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Discussion Starter · #1 ·
Hi, is there one 15 inch driver available that would be considered the "best" driver for LLT sub project? Also could I cross over as high as 200 hz with said driver? I am hoping to build a 3 way active system.

Thankyou
Mike
 

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Maybe someone will prove me wrong but I think if you want to dig low (infrasonic) sound with a LLT you probably don't want to crossover that high. But depending on what your goal is you could tune higher and get to 200 Hz. As far as driver I could not comment on the "best" driver.
 
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Not sure what you can order in Australia. If you want to go active, you might have better luck at the pro audio section. I think they have active three way crossovers with sub out. You might want to go that rout too.

As far as the best.. The best at what? Sound quality, power handling, sensitivity?
 

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Discussion Starter · #5 ·
Hi, yes sorry I should be more specific. Would like to keep efficiency 90 or above. Sound quality is most important, I am hoping to run this as the bass driver in a three way, not just as a sub.

Thanx
 

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Just to add my ten pence. I wouldnt use a true LLT for anything other then HT, and I wouldnt cross it higher than the LFE range. The are best at producing very low material and dont excel at the higher range, especially when it comes to music performance IMHO. They are accurate, but for me personally, they have a very specific role. If you want to incorperate an LLT, I would personally also use a second driver in a sealed section for between 60 and 80 hz to 200 hz.
 

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I think I would second Mike and Moonflys advice. 3way design and a LLT would be two different things and not the same. I know with some sealed designs you can go up 200hz but LLT I would think you wouldn't want to go much past 120hz.

I think for your 3way it is hard to beat Johns AE TD15s. They will go down low if you have the box size. But for the LLT I would use the TC Sounds 15 Mike suggested.
 

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LLTs have good bass within their passband. they lack the punch of high q sealed speakers but instead have a non resonant response - perfect for listening to classical music.

but they will likely have a vent resonance from around 130-180hz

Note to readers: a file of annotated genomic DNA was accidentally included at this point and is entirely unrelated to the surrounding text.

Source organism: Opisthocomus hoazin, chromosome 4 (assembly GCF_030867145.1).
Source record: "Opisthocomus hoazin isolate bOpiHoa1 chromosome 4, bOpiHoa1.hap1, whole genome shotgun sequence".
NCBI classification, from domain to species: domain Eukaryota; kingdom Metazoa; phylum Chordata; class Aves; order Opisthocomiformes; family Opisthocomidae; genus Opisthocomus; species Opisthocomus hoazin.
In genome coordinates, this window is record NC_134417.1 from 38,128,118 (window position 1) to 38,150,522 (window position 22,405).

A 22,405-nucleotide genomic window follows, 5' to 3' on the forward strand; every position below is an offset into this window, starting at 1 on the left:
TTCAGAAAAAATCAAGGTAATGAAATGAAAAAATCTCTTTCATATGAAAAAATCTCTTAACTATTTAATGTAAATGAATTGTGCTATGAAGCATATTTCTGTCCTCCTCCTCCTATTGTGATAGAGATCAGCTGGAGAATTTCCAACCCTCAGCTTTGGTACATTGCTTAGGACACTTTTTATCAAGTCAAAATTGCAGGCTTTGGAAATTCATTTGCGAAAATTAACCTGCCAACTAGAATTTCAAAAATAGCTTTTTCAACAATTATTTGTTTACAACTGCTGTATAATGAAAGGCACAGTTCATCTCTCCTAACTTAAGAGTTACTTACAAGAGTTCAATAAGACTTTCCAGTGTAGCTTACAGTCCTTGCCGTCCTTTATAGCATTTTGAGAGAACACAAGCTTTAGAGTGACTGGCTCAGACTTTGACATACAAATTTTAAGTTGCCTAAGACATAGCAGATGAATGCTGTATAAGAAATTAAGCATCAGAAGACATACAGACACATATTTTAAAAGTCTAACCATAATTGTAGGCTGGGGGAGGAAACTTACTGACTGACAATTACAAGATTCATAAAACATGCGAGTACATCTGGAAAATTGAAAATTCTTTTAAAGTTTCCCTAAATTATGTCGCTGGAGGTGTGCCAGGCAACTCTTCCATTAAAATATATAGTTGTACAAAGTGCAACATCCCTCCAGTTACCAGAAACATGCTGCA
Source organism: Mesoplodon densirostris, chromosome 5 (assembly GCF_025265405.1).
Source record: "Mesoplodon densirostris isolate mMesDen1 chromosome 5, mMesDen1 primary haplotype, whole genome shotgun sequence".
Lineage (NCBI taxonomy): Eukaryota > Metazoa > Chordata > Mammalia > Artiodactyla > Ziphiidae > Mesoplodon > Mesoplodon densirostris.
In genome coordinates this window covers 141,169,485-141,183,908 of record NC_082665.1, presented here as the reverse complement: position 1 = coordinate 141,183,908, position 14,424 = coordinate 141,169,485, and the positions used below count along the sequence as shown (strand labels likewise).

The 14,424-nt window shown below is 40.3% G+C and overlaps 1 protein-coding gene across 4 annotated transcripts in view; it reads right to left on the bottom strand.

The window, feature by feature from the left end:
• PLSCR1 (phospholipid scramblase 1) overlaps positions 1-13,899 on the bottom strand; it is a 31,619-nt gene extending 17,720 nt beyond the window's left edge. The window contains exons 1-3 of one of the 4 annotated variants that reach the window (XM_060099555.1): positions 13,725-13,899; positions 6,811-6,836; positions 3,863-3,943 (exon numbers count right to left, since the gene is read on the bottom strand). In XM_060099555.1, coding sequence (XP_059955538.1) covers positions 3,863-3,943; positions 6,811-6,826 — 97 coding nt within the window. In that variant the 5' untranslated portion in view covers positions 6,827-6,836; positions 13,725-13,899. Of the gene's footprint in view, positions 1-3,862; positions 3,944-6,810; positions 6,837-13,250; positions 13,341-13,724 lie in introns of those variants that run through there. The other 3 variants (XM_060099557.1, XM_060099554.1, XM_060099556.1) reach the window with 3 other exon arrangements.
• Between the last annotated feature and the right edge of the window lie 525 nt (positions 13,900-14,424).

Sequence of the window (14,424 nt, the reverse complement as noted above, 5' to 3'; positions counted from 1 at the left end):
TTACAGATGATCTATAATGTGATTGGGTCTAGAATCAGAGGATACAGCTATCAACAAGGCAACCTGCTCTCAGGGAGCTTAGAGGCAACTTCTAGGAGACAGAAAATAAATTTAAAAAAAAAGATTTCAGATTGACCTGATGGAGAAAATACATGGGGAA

if this resonance is excited it will not be pleasant. a low pass filter at 60 or 80hz is thus necessary - for any vented system for the most part.
 

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Elite Shackster
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LLTs have good bass within their passband. they lack the punch of high q sealed speakers but instead have a non resonant response - perfect for listening to classical music.

but they will likely have a vent resonance from around 130-180hz

if this resonance is excited it will not be pleasant. a low pass filter at 60 or 80hz is thus necessary - for any vented system for the most part.
Interesting considering they essentially use a Helmholtz resonator to increase low frequency output, although I grant you that the resonance is focused at frequencies where you cant hear the actual first port resonance and instead only get the low end effect the design aims to accurately reproduce.

The thing I like about sealed subs though is the fact that when designing one you can choose the Q of the system. I agree a high Q system does sound rather resonant, and can get overly boomy or sound to drone, which is why I think its important to use larger drivers with a good upper bass quality (ideally multi driver setups), in larger cabinets, and lean on the side of a lower system Q. LLTs IMO suffer from a character I can only liken to a very very low Q sound (often below .5 Q), and while this is very accurate in terms of removing the cabinet effects from the drivers production, many drivers have very low Q values for the exact reason they are going into a cabinet and take this into account. As such, I feel LLT's lean too far to one extreme in the search maximum low end clean output, something I consider negative in terms of musicality, but admittedly unmatched in terms of LFE reproduction.